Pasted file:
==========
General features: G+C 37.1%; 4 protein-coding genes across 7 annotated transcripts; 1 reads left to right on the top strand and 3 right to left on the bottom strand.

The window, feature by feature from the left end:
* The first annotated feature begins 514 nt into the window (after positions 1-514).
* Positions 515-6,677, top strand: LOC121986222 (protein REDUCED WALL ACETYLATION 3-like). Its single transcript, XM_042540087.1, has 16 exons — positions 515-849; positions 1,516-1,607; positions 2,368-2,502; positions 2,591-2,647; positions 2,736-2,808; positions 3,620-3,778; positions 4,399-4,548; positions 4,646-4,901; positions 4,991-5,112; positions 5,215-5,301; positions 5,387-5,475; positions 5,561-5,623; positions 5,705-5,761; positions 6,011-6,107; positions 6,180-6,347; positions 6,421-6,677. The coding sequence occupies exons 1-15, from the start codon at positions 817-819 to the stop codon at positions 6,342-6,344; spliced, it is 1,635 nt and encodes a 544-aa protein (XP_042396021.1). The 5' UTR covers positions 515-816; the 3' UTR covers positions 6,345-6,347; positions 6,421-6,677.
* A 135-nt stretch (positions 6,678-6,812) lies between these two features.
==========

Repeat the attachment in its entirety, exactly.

General features: G+C 37.1%; 4 protein-coding genes across 7 annotated transcripts; 1 reads left to right on the top strand and 3 right to left on the bottom strand.

The window, feature by feature from the left end:
* The first annotated feature begins 514 nt into the window (after positions 1-514).
* Positions 515-6,677, top strand: LOC121986222 (protein REDUCED WALL ACETYLATION 3-like). Its single transcript, XM_042540087.1, has 16 exons — positions 515-849; positions 1,516-1,607; positions 2,368-2,502; positions 2,591-2,647; positions 2,736-2,808; positions 3,620-3,778; positions 4,399-4,548; positions 4,646-4,901; positions 4,991-5,112; positions 5,215-5,301; positions 5,387-5,475; positions 5,561-5,623; positions 5,705-5,761; positions 6,011-6,107; positions 6,180-6,347; positions 6,421-6,677. The coding sequence occupies exons 1-15, from the start codon at positions 817-819 to the stop codon at positions 6,342-6,344; spliced, it is 1,635 nt and encodes a 544-aa protein (XP_042396021.1). The 5' UTR covers positions 515-816; the 3' UTR covers positions 6,345-6,347; positions 6,421-6,677.
* A 135-nt stretch (positions 6,678-6,812) lies between these two features.